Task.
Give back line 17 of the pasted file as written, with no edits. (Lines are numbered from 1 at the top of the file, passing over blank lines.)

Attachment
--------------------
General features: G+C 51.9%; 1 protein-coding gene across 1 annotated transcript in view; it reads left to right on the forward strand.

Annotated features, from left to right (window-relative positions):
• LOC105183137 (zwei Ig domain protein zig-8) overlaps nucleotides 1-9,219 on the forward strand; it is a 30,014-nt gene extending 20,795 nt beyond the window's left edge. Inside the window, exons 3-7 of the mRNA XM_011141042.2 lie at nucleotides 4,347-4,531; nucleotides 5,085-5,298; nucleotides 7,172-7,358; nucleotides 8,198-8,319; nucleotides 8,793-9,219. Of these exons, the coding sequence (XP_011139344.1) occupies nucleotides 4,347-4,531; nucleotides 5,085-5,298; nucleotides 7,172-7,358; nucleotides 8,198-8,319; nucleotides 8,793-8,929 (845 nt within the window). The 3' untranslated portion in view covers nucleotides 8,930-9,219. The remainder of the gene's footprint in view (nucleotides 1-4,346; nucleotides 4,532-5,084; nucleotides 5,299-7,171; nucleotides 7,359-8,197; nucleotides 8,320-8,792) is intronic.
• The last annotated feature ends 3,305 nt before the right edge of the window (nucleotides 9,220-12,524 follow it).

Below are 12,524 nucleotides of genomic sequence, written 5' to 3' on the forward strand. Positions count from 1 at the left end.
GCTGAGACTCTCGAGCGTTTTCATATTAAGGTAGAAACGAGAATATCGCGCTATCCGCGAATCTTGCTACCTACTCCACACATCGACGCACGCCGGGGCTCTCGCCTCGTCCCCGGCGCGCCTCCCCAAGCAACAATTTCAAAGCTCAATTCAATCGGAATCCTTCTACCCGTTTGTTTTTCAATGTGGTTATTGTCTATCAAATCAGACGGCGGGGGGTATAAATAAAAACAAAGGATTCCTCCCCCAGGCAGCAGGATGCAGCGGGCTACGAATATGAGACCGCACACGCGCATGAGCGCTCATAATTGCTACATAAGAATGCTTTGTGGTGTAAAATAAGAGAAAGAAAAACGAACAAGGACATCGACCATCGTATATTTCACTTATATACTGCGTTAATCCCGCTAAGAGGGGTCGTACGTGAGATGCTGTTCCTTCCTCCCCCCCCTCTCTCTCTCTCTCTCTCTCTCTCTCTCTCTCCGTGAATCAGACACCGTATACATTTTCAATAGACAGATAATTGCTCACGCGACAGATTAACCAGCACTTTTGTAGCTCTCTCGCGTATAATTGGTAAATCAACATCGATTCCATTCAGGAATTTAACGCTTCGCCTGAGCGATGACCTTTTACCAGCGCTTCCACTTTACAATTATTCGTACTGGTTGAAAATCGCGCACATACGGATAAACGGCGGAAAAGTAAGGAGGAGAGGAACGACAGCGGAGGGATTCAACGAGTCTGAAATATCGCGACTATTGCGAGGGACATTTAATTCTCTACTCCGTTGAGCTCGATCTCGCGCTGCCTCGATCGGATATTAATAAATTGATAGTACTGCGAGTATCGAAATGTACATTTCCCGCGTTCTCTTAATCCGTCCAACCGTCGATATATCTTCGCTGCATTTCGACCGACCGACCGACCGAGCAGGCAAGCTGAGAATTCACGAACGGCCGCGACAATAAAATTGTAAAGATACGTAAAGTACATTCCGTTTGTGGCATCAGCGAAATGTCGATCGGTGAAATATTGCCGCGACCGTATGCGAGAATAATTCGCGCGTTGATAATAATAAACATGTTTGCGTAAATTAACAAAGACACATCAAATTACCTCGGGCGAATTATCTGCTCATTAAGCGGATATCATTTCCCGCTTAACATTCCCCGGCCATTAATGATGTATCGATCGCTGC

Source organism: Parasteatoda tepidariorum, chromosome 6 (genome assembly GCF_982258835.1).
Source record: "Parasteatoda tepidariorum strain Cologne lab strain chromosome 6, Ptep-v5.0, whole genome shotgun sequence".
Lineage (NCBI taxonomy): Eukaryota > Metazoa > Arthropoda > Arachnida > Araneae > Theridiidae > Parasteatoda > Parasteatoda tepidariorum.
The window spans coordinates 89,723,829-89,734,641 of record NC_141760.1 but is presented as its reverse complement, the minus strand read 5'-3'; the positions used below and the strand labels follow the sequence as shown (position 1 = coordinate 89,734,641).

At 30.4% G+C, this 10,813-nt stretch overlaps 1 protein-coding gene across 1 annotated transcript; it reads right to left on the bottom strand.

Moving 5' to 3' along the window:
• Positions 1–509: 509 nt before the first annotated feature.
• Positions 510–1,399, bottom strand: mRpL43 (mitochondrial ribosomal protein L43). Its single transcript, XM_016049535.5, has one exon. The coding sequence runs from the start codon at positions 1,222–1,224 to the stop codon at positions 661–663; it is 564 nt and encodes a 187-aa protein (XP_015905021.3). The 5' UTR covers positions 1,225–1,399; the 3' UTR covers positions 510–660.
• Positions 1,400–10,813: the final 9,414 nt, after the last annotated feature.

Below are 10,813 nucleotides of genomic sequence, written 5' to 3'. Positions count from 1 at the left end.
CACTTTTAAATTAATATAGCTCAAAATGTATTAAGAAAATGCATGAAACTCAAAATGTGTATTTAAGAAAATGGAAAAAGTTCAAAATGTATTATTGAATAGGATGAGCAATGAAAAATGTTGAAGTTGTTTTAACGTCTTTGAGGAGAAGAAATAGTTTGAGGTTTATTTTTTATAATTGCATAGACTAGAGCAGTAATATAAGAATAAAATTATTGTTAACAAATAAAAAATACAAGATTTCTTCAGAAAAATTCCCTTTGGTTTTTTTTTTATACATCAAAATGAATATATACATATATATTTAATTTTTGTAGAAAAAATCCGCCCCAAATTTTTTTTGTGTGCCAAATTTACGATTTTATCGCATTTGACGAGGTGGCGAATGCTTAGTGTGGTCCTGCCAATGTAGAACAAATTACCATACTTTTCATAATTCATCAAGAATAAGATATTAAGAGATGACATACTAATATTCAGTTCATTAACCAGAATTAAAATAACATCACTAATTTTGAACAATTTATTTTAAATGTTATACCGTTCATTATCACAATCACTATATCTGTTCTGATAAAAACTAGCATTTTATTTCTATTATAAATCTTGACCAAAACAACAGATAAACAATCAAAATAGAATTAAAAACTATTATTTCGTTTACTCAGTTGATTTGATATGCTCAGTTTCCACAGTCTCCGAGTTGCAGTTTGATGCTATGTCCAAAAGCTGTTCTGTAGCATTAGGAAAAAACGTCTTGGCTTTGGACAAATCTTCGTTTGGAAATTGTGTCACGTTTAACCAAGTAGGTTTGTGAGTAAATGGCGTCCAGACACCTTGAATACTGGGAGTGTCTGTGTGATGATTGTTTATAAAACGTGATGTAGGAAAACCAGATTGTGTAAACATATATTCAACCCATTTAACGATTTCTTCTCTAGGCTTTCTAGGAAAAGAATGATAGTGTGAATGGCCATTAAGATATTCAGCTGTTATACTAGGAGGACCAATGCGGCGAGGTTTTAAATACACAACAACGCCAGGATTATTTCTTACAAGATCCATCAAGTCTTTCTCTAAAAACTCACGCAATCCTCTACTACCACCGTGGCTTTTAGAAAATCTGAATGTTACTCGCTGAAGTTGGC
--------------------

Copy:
CACTTTTAAATTAATATAGCTCAAAATGTATTAAGAAAATGCATGAAACTCAAAATGTGTATTTAAGAAAATGGAAAAAGTTCAAAATGTATTATTGAATAGGATGAGCAATGAAAAATGTTGAAGTTGTTTTAACGTCTTTGAGGAGAAGAAATAGTTTGAGGTTTATTTTTTATAATTGCATAGACTAGAGCAGTAATATAAGAATAAAATTATTGTTAACAAATAAAAAATACAAGATTTCTTCAGAAAAATTCCCTTTGGTTTTTTTTTTATACATCAAAATGAATATATACATATATATTTAATTTTTGTAGAAAAAATCCGCCCCAAATTTTTTTTGTGTGCCAAATTTACGATTTTATCGCATTTGACGAGGTGGCGAATGCTTAGTGTGGTCCTGCCAATGTAGAACAAATTACCATACTTTTCATAATTCATCAAGAATAAGATATTAAGAGATGACATACTAATATTCAGTTCATTAACCAGAATTAAAATAACATCACTAATTTTGAACAATTTATTTTAAATGTTATACCGTTCATTATCACAATCACTATATCTGTTCTGATAAAAACTAGCATTTTATTTCTATTATAAATCTTGACCAAAACAACAGATAAACAATCAAAATAGAATTAAAAACTATTATTTCGTTTACTCAGTTGATTTGATATGCTCAGTTTCCACAGTCTCCGAGTTGCAGTTTGATGCTATGTCCAAAAGCTGTTCTGTAGCATTAGGAAAAAACGTCTTGGCTTTGGACAAATCTTCGTTTGGAAATTGTGTCACGTTTAACCAAGTAGGTTTGTGAGTAAATGGCGTCCAGACACCTTGAATACTGGGAGTGTCTGTGTGATGATTGTTTATAAAACGTGATGTAGGAAAACCAGATTGTGTAAACATATATTCAACCCATTTAACGATTTCTTCTCTAGGCTTTCTAGGAAAAGAATGATAGTGTGAATGGCCATTAAGATATTCAGCTGTTATACTAGGAGGACCAATGCGGCGAGGTTTTAAATACACAACAACGCCAGGATTATTTCTTACAAGATCCATCAAGTCTTTCTCTAAAAACTCACGCAATCCTCTACTACCACCGTGGCTTTTAGAAAATCTGAATGTTACTCGCTGAAGTTGGC